Previous articleFoyle Search and Rescue stand down search operationNext articleRugby World Cup to visit Donegal Town admin WhatsApp WhatsApp 75 positive cases of Covid confirmed in North Police in Derry have launched an appeal after a man was attacked in the Guildhall Square area of the city last night.It’s understood a large group of youths were involved in the incident.The attack happened at approximately 9.30 last night.One male was arrested at the scene.Police are keen to speak to anyone who may have witnessed the incident to contact them.They are particularly keen to speak to a witness who helped the victim to safety.Anyone with information is asked to contact the 101 non-emergency number or information can be provided through Crimestoppers on 0800 555 111. RELATED ARTICLESMORE FROM AUTHOR Pinterest By admin – June 6, 2015 Main Evening News, Sport and Obituaries Tuesday May 25th Pinterest Further drop in people receiving PUP in Donegal Homepage BannerNews Facebook Google+ Google+ Appeal launched after attack in Guildhall Square, Derry Twitter 365 additional cases of Covid-19 in Republic Man arrested on suspicion of drugs and criminal property offences in Derry Facebook Twitter Gardai continue to investigate Kilmacrennan fire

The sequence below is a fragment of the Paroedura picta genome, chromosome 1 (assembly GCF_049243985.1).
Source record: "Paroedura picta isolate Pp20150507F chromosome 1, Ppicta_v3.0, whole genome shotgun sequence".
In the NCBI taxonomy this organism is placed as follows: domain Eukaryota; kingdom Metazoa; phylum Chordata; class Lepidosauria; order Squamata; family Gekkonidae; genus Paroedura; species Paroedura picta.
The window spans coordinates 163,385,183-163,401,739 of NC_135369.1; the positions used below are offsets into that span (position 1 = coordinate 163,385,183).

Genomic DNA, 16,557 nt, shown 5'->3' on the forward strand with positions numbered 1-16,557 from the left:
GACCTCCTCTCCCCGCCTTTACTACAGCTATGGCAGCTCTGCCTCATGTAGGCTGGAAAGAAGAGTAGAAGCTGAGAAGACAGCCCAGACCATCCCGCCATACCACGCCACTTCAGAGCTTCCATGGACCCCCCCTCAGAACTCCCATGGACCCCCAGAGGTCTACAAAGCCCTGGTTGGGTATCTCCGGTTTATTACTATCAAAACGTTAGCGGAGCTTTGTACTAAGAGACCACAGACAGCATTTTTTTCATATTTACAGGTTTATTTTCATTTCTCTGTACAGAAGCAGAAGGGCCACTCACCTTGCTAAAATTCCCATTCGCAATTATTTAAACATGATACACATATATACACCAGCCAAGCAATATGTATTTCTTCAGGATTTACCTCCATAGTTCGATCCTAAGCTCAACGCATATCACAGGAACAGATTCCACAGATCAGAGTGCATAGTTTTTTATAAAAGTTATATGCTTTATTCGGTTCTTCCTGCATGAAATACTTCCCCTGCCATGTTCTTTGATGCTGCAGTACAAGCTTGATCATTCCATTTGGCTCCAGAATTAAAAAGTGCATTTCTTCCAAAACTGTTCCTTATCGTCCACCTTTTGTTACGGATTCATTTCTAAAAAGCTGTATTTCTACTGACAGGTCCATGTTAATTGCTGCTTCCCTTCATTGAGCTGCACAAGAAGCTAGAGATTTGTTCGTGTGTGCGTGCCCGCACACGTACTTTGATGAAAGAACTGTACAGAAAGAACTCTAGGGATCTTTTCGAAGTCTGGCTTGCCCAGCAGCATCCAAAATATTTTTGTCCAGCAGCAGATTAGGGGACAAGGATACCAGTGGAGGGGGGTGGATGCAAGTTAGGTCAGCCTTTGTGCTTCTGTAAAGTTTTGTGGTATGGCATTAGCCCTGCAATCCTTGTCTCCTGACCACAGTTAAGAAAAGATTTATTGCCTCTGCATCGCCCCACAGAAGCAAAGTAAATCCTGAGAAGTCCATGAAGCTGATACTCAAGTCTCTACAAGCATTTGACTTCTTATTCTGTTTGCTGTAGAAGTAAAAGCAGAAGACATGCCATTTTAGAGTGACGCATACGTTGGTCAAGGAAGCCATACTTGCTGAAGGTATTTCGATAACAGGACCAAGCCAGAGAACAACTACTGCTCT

iStock/madsci(HARTFORD, Connecticut) — A 12-year-old boy allegedly killed his twin sister by stabbing her in the neck and torso and attacking his mother, a prominent lobbyist, in what a family friend described as an “unspeakable tragedy” in their Connecticut home, officials said.Brigid Curtin was identified Wednesday as the 12-year-old who was killed by her brother in their West Hartford home, according to the Hartford County Medical Examiner’s office. Brigid suffered stab wounds to her neck and torso, a medical examiner official told ABC News.Brigid’s brother also allegedly stabbed his mother, identified by her employer as Janemarie Murphy, 56, who survived the eruption of domestic violence Monday afternoon, police said.The boy was taken into custody after his mother called 911 about 3:30 p.m. “saying she and her daughter had been stabbed by her son,” according to a statement from the West Hartford Police Department.“Officers arrived on scene and located the two victims and the suspect,” the statement reads. “Officers, later joined by paramedics from the West Hartford Fire Department, immediately began emergency medical efforts to treat the mother and daughter.”Brigid and her mom were taken to St. Francis Hospital and Medical Center in Hartford, where the young girl died, police said. Murphy was listed in stable condition, police said.The attack remains under investigation and police declined to comment on a possible motive. Investigators continued on Wednesday to search the family’s two-story home, which has a holiday wreath hanging on the front door and decorative reindeer on the front lawn.John Droney, an attorney for Murphy and her husband, Timothy Curtin, declined to comment when contacted by ABC News.The boy, whose name has not been released, was also injured in the attack, police said. He was arraigned Tuesday in his hospital bed at Connecticut Children’s Medical Center on one count of murder with special circumstances and first-degree assault, officials said. The boy has been remanded to the custody of the Connecticut Judicial Marshals, police said.Officials said he is too young to be charged as an adult.“This is truly an unspeakable tragedy,” Chuck Coursey, a friend of the Murphy-Curtin family who is serving as their spokesman, said at a news conference on Tuesday.“I think that the first thing we all understand is there are no answers and things are difficult to explain,” Coursey said.Janemarie Murphy worked as a lobbyist for the Hartford law firm Murtha Cullina LLP.“We are devastated by the horrific tragedy affecting our friends and colleague Jane Murphy,” the law firm said in a statement. “Jane has been a valued member of the government affairs group of Murtha Cullina LLP for over 24 years. We are doing all we can to support Jane and her family, and asked everyone to please respect their privacy during this extraordinarily difficult time.”Prior to joining Murtha Cullina, Murphy served as a legislative aide to the Connecticut State Senate Majority office and the Senate president pro tem, according to her bio on the law firm’s website.Officials said her two children were seventh graders at Sedgewick Middle School in West Hartford, where records showed they were both honor students last year.“As mayor, this is just the worst nightmare to have a tragedy like this,” West Hartford Mayor Shari Cantor said at Tuesday’s news conference. “To lose anybody in your community is very difficult, but when it affects a family so deeply it’s just tragic.”On Tuesday night, a prayer vigil was held for the family at Westminster Presbyterian Church in West Hartford.“Like many in the West Hartford community, we are deeply anguished over the recent tragedy that took place in our town,” Rev. Julie Emery, the pastor of the church, said in a statement. “Our prayers are with the family affected, with the young people and parents in our community who are struggling to make sense of it all, and the emergency response workers, teachers and counselors who are working to find words of comfort and offer safe space for all of us.”Copyright © 2018, ABC Radio. All rights reserved.